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To-Do Lists

One of the strengths of our practice management system is its capacity to keep track of details that you need to attend to in a way that makes it easy for you to pick up where you left off and to navigate to the problem areas within your database.

List items appear on the application tree not as simple text items, but rather as actual data items needing attention, data items on which you can click to see their content or from which you can navigate to neighboring data items in order to see the context. A number of the lists post "Submissions" to the tree, that is, records representing a planned or already-executed submission of a claim to a particular payer. Other entity types are patients, service lines, appointments, payer reports or payments--whatever requires your special attention. Items disappear from the list as you deal with them and mark them as dealt with or simply by solving the problem.

Here are some of the lists:
  • Submissions on Hold: These are submissions automatically sidelined by the scrub process or placed on hold manually, not yet submitted to a payer.
  • Submissions to be Fixed: These represent a particular rejection of a particular claim. These items result largely from electronic payment remittance notices (ERN). We write any error text and codes from the ERN directly into the submission record--and into particular offsets against service lines themselves, if present in the ERN.
  • Submissions Never Filed: These are generally queued-up secondary and tertiary submissions that got held up because of a lack of response from prior payers. After a certain length of time we consider the failure of a secondary or tertiary filing to occur something worth investigating.
  • Submissions Pending too Long: This list involves claims submitted but never answered. After 40 days, if you haven't heard from an insurance company, this list begins to grow. This list gives you a chance to investigate, phone or refile.
  • Unexamined Payer Reports: Payers send "next-day" reports that give their first (but necessary) final reaction to the claims you submit. You must examine these reports as promptly as possible. To take the item off the list, simply mark it as examined.
  • Open Insurance Payments: Payments with any unappplied balance are open. Posting of such payments must be completed or the unapplied amount must be refunded to the payer.
  • Open Private Payments: Again, posting of such payments must be completed or refunded to the responsible party.
  • Unreceived Insurance Checks: This is any check announced by an ERN but not yet in hand. This gives you a chance to account for all physical checks (as opposed to electronic funds transfers) of which you have been notified electronically.
  • Overapplied Service Lines: We allow charges to be overapplied. But once this occurs, funds must either be transferred to other service lines or the posted amounts must be unposted and refunds must be issued against the newly-unapplied amounts of the payment(s) involved. When more funds are received than there are charges toward which to post them, you've received too much and should give it back.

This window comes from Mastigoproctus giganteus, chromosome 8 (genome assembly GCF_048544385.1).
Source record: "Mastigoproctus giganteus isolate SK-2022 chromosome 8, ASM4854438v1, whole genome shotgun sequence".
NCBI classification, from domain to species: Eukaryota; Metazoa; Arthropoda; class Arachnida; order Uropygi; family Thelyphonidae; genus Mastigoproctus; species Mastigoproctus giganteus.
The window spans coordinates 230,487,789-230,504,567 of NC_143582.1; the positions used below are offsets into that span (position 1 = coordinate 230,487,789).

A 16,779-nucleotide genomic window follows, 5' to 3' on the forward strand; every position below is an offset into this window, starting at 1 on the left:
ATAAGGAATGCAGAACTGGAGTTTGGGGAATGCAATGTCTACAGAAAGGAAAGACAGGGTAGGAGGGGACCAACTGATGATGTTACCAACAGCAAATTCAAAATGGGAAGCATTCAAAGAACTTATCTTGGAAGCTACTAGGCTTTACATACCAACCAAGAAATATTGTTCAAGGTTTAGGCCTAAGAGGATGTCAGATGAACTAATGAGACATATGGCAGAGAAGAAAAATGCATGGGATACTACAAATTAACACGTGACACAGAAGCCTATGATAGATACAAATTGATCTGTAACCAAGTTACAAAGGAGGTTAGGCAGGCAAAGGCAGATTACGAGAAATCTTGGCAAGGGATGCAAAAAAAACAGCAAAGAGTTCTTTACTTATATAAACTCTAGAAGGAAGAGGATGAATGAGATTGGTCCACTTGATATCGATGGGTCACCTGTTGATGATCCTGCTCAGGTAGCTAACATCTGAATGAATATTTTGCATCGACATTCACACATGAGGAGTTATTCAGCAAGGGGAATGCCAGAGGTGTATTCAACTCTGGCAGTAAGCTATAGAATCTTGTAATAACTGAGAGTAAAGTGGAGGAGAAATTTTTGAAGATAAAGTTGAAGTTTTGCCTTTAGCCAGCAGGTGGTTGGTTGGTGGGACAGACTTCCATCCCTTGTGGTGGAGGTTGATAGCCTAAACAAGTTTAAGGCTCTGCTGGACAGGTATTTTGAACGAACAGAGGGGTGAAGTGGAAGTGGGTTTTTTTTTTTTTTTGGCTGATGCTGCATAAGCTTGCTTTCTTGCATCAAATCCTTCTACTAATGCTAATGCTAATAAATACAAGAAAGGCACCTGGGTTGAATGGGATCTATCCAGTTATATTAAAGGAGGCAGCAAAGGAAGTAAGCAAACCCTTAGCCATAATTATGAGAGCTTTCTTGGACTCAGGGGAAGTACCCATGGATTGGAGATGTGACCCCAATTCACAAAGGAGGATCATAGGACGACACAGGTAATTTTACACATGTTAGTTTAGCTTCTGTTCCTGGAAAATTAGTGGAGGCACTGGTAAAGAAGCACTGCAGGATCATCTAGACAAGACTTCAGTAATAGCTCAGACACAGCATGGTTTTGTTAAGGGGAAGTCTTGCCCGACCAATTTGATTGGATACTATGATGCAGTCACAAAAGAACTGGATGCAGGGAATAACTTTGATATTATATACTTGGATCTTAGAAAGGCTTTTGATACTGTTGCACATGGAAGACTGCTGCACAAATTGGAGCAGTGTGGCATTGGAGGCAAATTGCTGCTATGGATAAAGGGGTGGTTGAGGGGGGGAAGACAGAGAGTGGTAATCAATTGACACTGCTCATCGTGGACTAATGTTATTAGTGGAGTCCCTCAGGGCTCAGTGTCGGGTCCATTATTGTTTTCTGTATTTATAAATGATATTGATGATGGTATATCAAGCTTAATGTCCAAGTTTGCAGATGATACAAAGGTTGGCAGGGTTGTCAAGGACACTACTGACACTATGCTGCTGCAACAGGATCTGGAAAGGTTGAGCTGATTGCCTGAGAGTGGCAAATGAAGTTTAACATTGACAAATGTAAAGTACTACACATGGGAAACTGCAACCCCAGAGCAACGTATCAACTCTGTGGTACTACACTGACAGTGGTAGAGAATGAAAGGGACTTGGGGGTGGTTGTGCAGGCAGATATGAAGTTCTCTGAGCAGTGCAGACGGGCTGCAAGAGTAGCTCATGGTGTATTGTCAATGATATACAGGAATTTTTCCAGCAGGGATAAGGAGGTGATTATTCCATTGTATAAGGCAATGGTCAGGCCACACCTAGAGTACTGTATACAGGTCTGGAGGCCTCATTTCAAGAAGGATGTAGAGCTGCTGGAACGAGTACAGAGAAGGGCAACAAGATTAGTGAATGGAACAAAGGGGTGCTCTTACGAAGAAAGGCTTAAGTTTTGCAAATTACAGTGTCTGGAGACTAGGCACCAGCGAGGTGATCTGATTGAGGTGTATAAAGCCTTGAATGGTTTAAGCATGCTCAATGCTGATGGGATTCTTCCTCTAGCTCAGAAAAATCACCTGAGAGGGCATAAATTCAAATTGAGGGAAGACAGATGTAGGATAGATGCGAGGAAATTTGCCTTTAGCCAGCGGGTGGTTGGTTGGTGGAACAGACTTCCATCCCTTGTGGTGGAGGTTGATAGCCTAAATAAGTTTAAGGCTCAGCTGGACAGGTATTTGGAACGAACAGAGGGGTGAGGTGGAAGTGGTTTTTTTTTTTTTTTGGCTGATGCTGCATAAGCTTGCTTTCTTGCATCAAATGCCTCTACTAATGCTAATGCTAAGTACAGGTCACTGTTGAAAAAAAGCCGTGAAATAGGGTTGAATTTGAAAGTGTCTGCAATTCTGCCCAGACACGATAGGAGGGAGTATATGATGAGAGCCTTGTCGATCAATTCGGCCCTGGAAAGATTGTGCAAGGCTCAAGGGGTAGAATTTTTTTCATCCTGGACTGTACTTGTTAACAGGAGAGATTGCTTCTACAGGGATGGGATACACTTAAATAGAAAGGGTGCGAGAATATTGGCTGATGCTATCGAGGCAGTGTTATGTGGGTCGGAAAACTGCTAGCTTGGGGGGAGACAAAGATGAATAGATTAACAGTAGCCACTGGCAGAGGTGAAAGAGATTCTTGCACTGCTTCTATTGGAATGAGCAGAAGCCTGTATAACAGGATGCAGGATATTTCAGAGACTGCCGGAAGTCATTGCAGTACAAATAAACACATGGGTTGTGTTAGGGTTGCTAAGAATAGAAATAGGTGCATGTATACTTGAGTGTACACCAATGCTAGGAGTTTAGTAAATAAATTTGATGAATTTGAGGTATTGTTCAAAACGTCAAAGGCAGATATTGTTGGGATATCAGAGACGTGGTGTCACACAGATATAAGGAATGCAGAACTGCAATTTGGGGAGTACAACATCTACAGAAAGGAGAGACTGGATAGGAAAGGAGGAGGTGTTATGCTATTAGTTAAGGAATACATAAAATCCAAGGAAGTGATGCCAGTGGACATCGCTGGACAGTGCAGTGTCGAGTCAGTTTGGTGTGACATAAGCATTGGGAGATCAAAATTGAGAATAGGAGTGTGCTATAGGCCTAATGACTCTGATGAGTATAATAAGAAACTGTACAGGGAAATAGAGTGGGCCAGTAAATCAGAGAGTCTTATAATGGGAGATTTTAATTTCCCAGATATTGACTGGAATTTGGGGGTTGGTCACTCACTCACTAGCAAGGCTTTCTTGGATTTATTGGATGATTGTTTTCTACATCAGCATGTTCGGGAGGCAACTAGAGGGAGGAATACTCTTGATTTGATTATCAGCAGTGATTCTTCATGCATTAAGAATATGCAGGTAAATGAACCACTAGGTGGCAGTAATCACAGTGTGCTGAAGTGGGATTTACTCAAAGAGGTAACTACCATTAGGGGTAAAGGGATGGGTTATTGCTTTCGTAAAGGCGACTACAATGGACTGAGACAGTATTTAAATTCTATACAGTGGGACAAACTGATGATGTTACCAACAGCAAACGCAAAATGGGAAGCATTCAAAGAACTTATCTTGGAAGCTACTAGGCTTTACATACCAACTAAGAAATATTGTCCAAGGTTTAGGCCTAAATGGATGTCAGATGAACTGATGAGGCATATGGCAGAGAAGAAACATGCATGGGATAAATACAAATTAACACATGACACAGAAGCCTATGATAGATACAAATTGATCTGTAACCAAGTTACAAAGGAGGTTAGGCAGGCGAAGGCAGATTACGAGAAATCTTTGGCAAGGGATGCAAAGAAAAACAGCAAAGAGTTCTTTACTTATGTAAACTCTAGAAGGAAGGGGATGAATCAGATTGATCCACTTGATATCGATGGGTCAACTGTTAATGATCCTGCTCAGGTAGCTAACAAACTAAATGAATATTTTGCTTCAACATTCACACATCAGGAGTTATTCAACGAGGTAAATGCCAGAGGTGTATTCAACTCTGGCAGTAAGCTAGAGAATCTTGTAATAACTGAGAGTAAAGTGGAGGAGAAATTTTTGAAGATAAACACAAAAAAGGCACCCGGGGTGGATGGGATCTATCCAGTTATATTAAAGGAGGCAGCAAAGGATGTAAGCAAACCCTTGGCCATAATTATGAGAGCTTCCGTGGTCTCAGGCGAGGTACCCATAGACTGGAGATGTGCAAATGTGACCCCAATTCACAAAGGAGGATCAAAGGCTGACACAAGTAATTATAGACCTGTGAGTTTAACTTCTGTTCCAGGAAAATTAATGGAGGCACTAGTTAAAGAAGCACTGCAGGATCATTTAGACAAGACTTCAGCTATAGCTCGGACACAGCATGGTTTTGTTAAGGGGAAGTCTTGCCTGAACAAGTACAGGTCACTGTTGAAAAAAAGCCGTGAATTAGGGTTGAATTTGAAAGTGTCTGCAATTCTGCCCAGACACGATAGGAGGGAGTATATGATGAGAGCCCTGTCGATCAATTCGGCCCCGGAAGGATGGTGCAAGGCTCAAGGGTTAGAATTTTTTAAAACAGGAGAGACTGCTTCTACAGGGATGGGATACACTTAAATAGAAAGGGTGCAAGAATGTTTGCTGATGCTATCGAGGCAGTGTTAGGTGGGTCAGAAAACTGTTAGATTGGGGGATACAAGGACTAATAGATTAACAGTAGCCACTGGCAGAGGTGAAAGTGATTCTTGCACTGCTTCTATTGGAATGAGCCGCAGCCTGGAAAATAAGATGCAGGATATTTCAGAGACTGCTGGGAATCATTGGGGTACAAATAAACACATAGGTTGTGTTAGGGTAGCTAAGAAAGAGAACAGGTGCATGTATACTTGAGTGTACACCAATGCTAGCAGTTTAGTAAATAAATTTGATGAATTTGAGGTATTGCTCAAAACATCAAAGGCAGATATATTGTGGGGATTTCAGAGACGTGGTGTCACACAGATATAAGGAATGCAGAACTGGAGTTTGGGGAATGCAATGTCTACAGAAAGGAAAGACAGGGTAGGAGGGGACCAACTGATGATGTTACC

• Payments with Unresolved Remittance Adjustments: Sometimes ERNs give you more or less money than they ask you to post toward individual accounts. The difference is a remittance adjustment, which you should account for in one of many possible ways, sometimes with a refund, other times with a manual posting to some account, sometimes doing nothing, as with interest payments. The system gives you a chance to review such payments.
  • Unreconciled Electronic Funds Transfers: When funds are direct-deposited, this is your list to insure that you have matched each one against a payment entered into your database, generally electronically. It is a form of bank reconciliation.
  • Patients without Responsible Parties: A patient often is the responsible party or is a dependent of the responsible party. Patients sometimes cease to be responsible themselves or cease to be a dependent of another. Either way, it is possible for a patient not to have a responsible party and therefore never get billed.
  • Unprocessed Past Appointments: This is an appointment past but pending, for which no charges were entered, they kind of thing you want to watch out for.
  • New Patients with Past Appointments: This is similar to the preceding list. Once a patient has been seen and charges entered, the patient is no longer new--or, rather, should no longer be new.
  •  And others ...

If these lists are kept short and are attended to daily, nothing should fall between the cracks. Your practice will run smoothly; statements will be in order; your cash flow will be at its best.